The state of California is looking to crack down on water wasters and make saving water a way of life — no matter how much it rains. California’s restrictions on water use in September were effective, As a result, the state saw a 15 percent drop in water use.
Everyone knows the Los Angeles river. Even if it’s not part of your neighborhood, the concrete-lined channel is familiar worldwide, because nothing else in the movies or television better depicts “urban wasteland” than this drain. … California’s historic five-year drought has prompted the Los Angeles region to look at using the river as a water supply – a role it has not served in over a century.
Despite a growing awareness, Northern California tribal members struggle for the right to gather foods like acorns, mussels and surf fish that have sustained their tribes for thousands of years. … Samuel Gensaw III, 23, a Yurok from Requa (Del Norte County) on the Klamath River, has been part of the fight to remove four of the seven dams from the Klamath since he was 14.
Told by staff that northern Salinas Valley seawater intrusion is almost certainly worse now than it was two years ago, Monterey County Water Resources Agency board members called for an expedited response to the worsening problem.
Cleaning up and rebuilding after a wildfire levels a home is challenging enough, as thousands of Sonoma County residents can now attest. But when a homeowner can’t even reach their property because the bridge to it also has burned down, the rebuilding process gets a whole lot more complicated. … [Roger] Maples’ bridge crossed what is known locally as Linda Lane Creek, which feeds into Mark West Creek, a key habitat for protected steelhead trout and coho salmon.
Salmon and steelhead trout are migrating to the Mokelumne River just east of Lodi in what could be record numbers. … Abundant rainfall last year helped to release more water from Camanche Reservoir to help move the salmon up the river.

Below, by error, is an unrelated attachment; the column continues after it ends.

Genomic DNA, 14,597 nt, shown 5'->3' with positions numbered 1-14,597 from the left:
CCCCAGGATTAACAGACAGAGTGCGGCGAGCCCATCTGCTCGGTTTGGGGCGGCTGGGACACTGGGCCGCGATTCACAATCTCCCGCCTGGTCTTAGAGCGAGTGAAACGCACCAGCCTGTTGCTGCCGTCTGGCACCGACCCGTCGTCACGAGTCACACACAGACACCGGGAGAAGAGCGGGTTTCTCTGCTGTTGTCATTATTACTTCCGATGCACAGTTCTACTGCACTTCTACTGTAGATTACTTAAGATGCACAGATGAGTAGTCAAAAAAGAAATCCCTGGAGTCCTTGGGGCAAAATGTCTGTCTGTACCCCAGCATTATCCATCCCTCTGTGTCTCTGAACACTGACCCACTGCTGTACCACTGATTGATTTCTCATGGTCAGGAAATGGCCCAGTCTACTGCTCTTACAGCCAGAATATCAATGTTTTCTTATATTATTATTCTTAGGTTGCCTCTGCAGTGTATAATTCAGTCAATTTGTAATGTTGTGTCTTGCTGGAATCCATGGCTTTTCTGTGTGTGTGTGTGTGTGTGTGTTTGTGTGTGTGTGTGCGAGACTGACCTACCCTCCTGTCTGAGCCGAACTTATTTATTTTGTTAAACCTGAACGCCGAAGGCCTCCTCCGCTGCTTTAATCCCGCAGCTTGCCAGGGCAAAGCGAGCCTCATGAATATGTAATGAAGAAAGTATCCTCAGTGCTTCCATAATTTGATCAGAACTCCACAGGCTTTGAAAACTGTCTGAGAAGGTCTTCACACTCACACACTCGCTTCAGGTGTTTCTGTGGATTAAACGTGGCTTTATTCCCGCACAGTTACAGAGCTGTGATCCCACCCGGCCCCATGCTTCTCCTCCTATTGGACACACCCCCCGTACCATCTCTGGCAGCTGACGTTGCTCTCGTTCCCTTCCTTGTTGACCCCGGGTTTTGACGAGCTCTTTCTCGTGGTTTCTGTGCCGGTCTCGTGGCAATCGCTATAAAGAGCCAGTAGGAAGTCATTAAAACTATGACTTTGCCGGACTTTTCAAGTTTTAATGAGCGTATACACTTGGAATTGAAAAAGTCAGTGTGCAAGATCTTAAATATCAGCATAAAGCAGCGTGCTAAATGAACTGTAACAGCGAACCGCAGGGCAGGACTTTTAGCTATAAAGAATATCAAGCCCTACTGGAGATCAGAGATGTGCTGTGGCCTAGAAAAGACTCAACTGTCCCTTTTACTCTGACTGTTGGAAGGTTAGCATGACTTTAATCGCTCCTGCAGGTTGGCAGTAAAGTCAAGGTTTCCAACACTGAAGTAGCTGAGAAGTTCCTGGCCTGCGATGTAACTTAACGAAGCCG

The goal of the effort was to remove debris from anchored vessels before winter storms knock trash into the bay, to make sure vessels comply with Sausalito and Richardson’s Bay Regional Agency laws and to have health and human services workers talk to anchor-outs about services and onshore housing.
Amid a long-standing tug-o-war between environmental agencies and traditional agriculture, a perfect pairing might exist in spite of human involvement — as per Jurassic Park, “nature finds a way.” Such is the case in the Sacramento Valley, where the rice crops dominate much of the agricultural terrain, and a new study could reveal something fishy about the industry.
Since leaving the Los Angeles mayor’s office in 2013, Antonio Villaraigosa has made more than $4 million by advising companies such as Herbalife, Banc of California and natural resources company Cadiz, teaching at the University of Southern California and earning speaking fees, according to tax returns his gubernatorial campaign released on Tuesday.
While he’s working outdoors in the summertime, in temperatures that can reach beyond 120 degrees, Jesse Valadez envisions life on the mountain. The carpenter foreman and North Shore resident has been a jack-of-all-trades for the Imperial Irrigation District since the 1970s, laying concrete, manning a backhoe loader and a dump truck.
It looks like something out of a “Mad Max” movie. But this shiny, rolling beast isn’t from the future – it’s the latest in agriculture automation. It’s called the Global Unmanned Spray System, or GUSS for short and it’s being made by Crinklaw Farm Services, a Kingsburg agriculture spray company.
Joining a national Opt Outside movement to encourage people to visit the outdoors rather than shop on the day after Thanksgiving, the [East Bay Regional] park district will waive all admission charges as well as fees for parking, launching boats, fishing, and dog use.
Nearly everyone agrees groundwater recharge is a great idea, but how should it be done? Where should it be done? Who should do it? Those were the questions swirling around the Sacramento Convention Center as agricultural, environmental and regulatory professionals explored the subject at a public forum sponsored by the California Department of Food and Agriculture and the State Board of Food and Agriculture.
Ah, autumn. Season of falling leaves, candied yams — and record temperatures? Heat records toppled Tuesday in the San Fernando Valley, and more may fall in the days ahead across Southern California as highs in the 90s rage on through the Thanksgiving holiday, according to the National Weather Service.
When fires, earthquakes or other disasters hit us, they come with no warning, and they leave behind chaos and ruin. How ready you are and how well you react could mean the difference between life and death.
Sweet potatoes don’t have the value of almonds, nor the swank of, say, pinot noir grapes or heirloom tomatoes. They might not even have the cachet of Brussels sprouts. But this time of year, no family feast would be complete without them. And so today we write an ode to the humble sweet potato, a distant cousin of non-sweet potatoes, and to the farmers who produce them.